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Back in the day, before Google was popular and AI was only found in Sci-Fi movies, we all had our favorite forums, where we had to ask a question and wait to see if someone knew the answer.
Grandpa, what is a forum?
That was more or less the first thing that came to my mind when I found out I need to write an article on forums. After a while it came back to me, that we are not moving back to the internet stone age. Amazingly whenever we "google stuff" lots of the answers still come from web forums.
Whether it is a topic on tools, software quality or something else related to software.
One of the biggest reasons that forums are a great resource is the fact that you always get a discussion and different points of view coming from different experiences. The fun thing about IT is that you can reach certain outcomes in more than one "proper" way.
Of course there are the trolls and the "laugh-at-alls", but still it is more common to find a decent engineer or an expert rather than a moron. Here is our list of the most useful testing forums for testers and quality assurance engineers.
Software Testing Forums
Do you imagine a different #1 here? The creators of this web space should receive a Nobel Prize, or even a few. I believe this is a foundation of the whole IT industry. I still remember my teacher from the software development class saying "You can be 99.99% sure that if you are stuck with a problem, somebody else in the world was there before you and put the answer on Stack Overflow".
After a few years of working in IT, I had 1 case where I didn't find an answer. You can place your issue online and someone from the software testing community will let you know how to proceed (or at least will point to an answer in a different topic).
It is a very active space, but mostly focused on technical aspects rather than for example test process management.
This is a forum hosted and supported by the Ministry of Testing with the aim of co-creating better testing. It is a safe platform for all software testers. You can not only submit and answer questions but also network with software quality assurance engineers from all over the world.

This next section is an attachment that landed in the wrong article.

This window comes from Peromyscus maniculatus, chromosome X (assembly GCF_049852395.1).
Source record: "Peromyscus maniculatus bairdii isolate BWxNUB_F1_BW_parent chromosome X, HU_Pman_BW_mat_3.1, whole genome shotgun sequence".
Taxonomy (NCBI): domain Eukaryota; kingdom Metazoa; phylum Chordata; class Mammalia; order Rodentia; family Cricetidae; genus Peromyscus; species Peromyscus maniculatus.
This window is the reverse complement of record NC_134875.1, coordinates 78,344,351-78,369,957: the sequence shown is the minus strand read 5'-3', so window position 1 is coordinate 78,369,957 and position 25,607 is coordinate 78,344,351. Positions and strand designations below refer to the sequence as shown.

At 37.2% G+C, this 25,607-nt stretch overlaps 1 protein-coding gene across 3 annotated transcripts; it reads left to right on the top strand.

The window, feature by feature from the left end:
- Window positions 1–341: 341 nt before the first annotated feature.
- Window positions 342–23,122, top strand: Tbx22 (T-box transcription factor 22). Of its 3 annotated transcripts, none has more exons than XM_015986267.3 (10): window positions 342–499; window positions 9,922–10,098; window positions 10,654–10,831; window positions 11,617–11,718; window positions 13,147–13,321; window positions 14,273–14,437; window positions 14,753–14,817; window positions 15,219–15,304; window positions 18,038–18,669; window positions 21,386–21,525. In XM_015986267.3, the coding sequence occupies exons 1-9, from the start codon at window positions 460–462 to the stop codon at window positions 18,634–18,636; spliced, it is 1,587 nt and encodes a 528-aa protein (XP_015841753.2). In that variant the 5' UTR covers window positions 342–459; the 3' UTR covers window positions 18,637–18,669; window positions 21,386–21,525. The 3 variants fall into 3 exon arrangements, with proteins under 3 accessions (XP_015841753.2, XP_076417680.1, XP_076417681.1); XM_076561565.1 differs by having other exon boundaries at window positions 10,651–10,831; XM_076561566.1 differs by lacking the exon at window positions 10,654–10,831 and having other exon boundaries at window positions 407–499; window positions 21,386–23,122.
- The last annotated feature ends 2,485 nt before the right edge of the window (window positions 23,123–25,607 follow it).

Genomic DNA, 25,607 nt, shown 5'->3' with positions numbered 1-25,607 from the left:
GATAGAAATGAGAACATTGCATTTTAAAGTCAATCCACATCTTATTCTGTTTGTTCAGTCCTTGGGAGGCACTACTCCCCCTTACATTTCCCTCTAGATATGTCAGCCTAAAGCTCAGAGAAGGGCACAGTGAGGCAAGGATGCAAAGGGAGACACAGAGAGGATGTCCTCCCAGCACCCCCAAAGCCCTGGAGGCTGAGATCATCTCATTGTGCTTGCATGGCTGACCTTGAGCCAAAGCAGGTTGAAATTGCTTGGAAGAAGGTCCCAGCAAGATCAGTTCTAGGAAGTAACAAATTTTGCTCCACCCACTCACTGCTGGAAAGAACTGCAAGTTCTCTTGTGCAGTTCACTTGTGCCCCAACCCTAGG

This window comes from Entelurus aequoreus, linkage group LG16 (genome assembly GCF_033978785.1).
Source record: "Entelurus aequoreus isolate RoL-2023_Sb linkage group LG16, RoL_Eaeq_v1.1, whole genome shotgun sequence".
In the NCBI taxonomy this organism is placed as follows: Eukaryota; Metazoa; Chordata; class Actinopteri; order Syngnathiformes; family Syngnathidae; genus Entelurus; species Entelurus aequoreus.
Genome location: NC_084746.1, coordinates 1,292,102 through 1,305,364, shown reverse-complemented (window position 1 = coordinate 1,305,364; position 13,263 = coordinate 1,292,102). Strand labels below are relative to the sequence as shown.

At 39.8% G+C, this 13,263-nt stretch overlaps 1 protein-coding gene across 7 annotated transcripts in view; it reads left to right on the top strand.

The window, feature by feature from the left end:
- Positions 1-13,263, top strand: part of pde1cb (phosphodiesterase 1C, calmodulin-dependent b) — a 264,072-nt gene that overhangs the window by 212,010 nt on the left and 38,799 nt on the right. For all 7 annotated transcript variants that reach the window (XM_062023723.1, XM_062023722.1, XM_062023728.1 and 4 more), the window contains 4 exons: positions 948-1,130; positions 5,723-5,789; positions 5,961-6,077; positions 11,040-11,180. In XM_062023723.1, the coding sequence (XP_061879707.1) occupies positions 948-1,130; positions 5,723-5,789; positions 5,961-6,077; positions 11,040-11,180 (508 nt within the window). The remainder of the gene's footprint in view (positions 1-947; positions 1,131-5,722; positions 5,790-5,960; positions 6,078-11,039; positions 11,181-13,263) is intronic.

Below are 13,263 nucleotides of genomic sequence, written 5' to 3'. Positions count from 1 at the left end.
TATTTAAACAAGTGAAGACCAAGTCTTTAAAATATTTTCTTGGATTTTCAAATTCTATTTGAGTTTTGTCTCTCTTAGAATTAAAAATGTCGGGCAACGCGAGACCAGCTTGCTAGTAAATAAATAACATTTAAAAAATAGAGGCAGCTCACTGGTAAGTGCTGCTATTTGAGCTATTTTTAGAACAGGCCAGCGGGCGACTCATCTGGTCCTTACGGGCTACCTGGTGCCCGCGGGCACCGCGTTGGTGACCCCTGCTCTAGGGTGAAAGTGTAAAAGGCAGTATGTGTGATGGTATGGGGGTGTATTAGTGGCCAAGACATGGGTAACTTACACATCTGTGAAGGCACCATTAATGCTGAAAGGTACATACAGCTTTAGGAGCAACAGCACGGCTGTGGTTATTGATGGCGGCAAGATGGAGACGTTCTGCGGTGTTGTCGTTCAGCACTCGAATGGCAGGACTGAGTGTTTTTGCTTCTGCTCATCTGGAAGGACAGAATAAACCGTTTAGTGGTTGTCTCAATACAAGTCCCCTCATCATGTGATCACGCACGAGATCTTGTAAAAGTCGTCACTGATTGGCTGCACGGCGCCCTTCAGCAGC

The Ministry of Testing is a quality brand on its own and a very professional community. So feel free to look at what is happening "in da Club" (just couldn't resist) and learn how it can contribute to your automation project.
There are lots of questions related to software testing from many perspectives and approaches. The range is much more than test automation or best practices - is it worth learning German for testing - one person asked. It is an open forum and it has lured a faithful and proactive online community.
SQA Forums is one of the most traditional software testing forums provided on this list. The range of topics is comprehensive and the number of members - more than 210K - speaks for itself.
It is a great space for people who are new to software testing and also for experienced developers and QA engineers. You will need to register to be active there but there is plenty to take from that forum.
Additional Resources for QAs
As we mentioned before in our article, most highly recognized software quality control experts are active on their social media. Those industry experts not only post on their blogs but also contribute to LinkedIn groups. Following them is highly informative and might come in handy one day or another.
Another practical thing to do is the QA Conferences and seminars where you can really network with other visitors and speakers.
There are also other entities where you can discuss with other automation engineers.
Subreddits for QA
First, there is Reddit. Of course, it is filled with content on every topic in the world, but if you click here or here you will find content relevant to software testing and quality assurance respectively.
Other Software Testing Communities
There are also many Slack and Discord channels dedicated to testing - one of them is mentioned above the Club or his one.
Forums are a great way to archive knowledge, way better than events or even articles, which often get outdated. Last but not least, if you are at the beginning of your test automation adventure you will just take knowledge from such places.
But as your experience gets bigger and bigger, please start contributing. Always remember where you came from.
Happy (automated) testing!